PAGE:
Logistics

Cochin Port Trust eyes India’s transshipment cargo from Colombo

V Sajeev Kumar Kochi | Updated on July 21, 2020 Published on July 21, 2020

The Cochin Port Trust is chalking out strategies to attract India’s transshipment cargoes currently being shipped from the neighbouring Colombo Port.

Around 1.8 million tonnes of cargo from the country is being moved from Colombo, which needs to be brought back, said M Beena, Chairperson, Cochin Port Trust.

Transshipment has been envisaged as a key attraction of Kochi port, and the government has also been taking necessary steps to market the port as a transshipment hub, she said at a webinar organised by the Indian Chamber of Commerce and Industry on the topic Cochin Port Trust – Strategies Post Covid Era.

The government has invested ₹1,700 crore for setting up the transshipment terminal at Vallarpadam and ₹1,100 crore has been invested by DP World for the same, she added.

Beena’s remarks assume greater significance in light of the Minister of State for Shipping Mansukh Mandaviya asking officials to actualise the vision of a transshipment hub in India.

The highlight of Cochin Port Trust is its geo-strategic importance due to locational advantage to international shipping routes. However, she pointed out that the port has identified some limitations that included lack of adequate draught as well as higher vessel-related charges which is a setback to employee cost and dredging cost.

The deepening of the channel is an important requirement as the current draught is 14.5 metres that was achieved in 2010. Over the past 10 years, the Colombo Port has increased its draught at 18 metres, she said.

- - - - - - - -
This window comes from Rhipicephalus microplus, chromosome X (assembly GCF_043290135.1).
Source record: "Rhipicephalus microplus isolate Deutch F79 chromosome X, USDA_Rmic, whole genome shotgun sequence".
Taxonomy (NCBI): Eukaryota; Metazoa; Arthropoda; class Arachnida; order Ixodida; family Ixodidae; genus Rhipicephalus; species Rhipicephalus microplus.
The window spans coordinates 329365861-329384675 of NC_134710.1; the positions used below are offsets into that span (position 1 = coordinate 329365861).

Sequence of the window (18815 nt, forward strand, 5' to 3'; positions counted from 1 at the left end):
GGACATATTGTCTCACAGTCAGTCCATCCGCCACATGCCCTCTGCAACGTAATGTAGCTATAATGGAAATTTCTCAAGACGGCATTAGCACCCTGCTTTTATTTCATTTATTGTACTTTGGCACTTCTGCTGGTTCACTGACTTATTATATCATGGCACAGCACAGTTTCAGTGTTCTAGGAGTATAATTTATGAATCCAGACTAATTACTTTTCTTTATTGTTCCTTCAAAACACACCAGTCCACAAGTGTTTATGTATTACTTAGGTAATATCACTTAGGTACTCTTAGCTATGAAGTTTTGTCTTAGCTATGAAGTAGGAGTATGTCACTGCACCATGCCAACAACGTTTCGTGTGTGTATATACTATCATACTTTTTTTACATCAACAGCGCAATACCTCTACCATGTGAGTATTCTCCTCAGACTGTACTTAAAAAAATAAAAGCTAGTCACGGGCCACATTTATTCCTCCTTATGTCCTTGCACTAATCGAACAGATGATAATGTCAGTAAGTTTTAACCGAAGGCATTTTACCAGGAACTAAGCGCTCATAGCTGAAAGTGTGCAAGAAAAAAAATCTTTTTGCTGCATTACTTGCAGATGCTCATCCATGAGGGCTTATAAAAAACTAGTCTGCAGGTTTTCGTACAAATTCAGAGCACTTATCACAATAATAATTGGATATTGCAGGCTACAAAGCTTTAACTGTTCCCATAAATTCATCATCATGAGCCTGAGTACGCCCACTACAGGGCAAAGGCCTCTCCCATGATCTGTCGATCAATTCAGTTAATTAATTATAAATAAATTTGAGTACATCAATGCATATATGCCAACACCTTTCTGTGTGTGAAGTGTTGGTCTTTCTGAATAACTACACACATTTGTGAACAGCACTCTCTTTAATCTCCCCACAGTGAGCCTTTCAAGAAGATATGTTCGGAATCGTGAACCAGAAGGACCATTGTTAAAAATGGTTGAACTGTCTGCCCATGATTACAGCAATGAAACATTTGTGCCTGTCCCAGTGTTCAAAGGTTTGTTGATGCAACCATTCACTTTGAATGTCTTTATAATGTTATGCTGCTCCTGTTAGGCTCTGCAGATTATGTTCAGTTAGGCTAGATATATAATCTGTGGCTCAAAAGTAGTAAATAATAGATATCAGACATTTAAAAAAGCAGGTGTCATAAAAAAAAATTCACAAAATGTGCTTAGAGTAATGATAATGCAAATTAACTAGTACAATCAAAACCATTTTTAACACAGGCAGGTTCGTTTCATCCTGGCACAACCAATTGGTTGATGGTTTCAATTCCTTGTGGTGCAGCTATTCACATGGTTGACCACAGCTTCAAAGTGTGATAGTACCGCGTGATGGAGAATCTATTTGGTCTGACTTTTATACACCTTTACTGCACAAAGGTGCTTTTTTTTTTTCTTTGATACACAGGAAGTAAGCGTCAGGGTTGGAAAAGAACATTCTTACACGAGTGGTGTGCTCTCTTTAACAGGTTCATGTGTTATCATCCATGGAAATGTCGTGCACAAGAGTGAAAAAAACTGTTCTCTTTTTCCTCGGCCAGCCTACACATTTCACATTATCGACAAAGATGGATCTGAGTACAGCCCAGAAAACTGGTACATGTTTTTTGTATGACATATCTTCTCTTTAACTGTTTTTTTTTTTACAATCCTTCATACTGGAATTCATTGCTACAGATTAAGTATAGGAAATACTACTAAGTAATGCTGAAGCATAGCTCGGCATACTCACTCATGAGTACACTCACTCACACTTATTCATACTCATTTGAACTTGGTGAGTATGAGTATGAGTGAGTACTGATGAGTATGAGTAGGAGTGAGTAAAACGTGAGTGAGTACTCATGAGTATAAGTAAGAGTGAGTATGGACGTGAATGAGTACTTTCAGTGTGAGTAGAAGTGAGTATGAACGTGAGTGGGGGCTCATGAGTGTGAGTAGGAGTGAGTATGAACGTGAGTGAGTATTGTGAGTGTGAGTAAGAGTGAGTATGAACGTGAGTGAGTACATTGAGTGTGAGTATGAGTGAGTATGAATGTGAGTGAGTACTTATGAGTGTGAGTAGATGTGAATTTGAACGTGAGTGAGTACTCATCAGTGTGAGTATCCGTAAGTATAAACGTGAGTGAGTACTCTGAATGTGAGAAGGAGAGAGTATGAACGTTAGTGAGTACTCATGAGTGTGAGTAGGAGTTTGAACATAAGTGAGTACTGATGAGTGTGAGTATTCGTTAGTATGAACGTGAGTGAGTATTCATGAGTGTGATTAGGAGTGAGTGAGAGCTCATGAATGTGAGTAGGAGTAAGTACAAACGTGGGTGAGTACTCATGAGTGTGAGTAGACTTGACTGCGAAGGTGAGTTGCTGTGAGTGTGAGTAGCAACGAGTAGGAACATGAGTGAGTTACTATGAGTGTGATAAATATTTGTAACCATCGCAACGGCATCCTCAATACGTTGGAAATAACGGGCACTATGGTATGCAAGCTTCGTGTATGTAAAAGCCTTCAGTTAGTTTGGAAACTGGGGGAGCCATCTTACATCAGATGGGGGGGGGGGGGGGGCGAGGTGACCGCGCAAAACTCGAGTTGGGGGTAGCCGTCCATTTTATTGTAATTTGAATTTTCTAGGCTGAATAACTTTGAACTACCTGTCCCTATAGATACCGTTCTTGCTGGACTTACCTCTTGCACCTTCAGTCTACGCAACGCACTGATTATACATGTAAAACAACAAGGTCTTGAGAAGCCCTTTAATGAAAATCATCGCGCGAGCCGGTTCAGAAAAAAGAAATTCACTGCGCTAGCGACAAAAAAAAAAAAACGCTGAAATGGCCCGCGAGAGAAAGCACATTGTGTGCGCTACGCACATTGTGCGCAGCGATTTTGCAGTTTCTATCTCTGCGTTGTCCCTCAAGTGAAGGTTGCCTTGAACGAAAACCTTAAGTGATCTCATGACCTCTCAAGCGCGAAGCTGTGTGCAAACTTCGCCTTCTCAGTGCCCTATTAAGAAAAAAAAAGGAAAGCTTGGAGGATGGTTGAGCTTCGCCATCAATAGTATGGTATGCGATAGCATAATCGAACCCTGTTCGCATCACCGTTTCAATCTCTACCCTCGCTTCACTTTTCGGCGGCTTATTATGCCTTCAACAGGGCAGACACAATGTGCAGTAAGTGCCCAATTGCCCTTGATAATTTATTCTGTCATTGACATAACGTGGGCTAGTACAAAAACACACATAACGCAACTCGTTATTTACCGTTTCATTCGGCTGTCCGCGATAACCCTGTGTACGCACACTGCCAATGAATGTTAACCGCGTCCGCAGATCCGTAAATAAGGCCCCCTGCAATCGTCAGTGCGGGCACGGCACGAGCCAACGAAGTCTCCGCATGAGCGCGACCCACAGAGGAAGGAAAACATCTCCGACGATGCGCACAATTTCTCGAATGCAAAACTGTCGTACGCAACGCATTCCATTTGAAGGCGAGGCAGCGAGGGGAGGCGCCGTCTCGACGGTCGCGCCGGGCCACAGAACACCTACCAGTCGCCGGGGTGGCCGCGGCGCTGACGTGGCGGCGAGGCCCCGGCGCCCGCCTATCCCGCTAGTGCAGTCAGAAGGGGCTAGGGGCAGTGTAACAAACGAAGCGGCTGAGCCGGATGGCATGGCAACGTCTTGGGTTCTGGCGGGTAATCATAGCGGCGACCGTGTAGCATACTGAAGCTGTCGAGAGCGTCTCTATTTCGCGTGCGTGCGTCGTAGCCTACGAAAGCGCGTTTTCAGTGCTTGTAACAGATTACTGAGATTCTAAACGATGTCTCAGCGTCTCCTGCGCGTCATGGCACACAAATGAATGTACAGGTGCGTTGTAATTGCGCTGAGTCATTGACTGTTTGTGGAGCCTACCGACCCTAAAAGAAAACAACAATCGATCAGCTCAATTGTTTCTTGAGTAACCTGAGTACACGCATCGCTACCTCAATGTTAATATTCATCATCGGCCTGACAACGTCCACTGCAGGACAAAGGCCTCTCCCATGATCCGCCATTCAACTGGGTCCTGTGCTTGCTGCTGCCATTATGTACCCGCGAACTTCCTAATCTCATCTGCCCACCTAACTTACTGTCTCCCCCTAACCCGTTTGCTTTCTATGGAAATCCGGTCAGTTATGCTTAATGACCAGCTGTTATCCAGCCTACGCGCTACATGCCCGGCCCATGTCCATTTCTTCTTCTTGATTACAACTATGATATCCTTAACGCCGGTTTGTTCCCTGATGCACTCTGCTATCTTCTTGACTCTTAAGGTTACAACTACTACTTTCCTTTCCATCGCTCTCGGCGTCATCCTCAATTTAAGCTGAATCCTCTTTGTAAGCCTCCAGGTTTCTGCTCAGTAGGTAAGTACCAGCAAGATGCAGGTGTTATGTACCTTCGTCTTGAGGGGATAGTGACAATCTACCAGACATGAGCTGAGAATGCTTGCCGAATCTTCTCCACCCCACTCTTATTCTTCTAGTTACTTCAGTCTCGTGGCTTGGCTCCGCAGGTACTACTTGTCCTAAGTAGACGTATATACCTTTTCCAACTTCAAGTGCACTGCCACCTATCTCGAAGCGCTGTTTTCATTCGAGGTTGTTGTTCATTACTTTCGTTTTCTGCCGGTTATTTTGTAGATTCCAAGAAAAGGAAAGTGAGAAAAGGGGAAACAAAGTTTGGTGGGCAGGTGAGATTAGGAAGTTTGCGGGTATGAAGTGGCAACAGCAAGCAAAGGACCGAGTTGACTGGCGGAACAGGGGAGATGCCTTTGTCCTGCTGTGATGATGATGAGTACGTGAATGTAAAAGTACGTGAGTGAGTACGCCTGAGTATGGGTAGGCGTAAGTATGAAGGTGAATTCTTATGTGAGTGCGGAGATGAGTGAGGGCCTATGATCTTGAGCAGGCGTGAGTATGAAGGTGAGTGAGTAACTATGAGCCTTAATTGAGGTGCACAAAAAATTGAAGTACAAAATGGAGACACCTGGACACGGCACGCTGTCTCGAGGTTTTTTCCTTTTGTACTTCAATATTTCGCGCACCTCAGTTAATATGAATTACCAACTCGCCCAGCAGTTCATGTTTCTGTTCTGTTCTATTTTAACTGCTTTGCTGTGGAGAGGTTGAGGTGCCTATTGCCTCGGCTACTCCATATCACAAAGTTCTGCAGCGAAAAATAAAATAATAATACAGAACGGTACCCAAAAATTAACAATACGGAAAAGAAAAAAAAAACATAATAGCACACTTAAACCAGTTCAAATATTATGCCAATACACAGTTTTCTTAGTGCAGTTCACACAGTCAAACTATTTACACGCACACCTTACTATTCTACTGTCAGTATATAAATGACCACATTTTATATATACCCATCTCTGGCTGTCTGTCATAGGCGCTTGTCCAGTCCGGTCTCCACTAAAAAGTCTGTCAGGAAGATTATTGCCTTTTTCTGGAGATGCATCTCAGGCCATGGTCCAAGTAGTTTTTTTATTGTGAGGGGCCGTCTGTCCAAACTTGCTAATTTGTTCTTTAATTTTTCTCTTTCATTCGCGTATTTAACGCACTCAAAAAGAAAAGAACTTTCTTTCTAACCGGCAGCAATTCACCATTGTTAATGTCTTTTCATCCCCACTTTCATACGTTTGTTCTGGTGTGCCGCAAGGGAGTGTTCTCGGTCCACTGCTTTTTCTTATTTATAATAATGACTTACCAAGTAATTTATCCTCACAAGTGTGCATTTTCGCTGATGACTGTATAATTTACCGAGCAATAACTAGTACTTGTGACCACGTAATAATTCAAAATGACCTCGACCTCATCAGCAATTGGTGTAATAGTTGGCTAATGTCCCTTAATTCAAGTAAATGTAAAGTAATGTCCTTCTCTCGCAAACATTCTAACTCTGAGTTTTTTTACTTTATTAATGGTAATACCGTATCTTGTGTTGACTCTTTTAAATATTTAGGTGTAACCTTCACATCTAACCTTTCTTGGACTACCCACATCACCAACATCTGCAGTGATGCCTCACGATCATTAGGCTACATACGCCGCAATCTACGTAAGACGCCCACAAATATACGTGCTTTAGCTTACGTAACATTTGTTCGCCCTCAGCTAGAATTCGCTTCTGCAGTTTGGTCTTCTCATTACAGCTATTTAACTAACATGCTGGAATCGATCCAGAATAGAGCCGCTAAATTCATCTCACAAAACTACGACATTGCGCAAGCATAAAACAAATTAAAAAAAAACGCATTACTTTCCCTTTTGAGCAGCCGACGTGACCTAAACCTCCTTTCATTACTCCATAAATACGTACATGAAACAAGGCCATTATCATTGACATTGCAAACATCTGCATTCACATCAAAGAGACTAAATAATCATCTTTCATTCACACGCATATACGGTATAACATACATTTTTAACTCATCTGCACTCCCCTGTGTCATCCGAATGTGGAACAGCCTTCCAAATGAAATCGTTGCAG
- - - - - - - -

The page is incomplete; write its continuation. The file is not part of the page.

The port is also looking at developing itself into a bunkering destination, following the remarkable pick-up in bunkering since January thanks to the new IMO regulations. Another area is literage of crude with the presence of a robust single point mooring (SPM) system. Since the Mumbai and Bina refineries do not have SPMs, Beena said the crude would be brought to Kochi and moved to lighter vessels and sent to these ports.

Initially, there is a need for liberal rates for these refineries, but once the business is established, it will bring in big dividends, she added.

Discussions are also going on with FACT to transport fertilisers through coastal movement from the port. Likewise, the port is also trying to get jute from West Bengal through the coastal route, she said.

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Published on July 21, 2020
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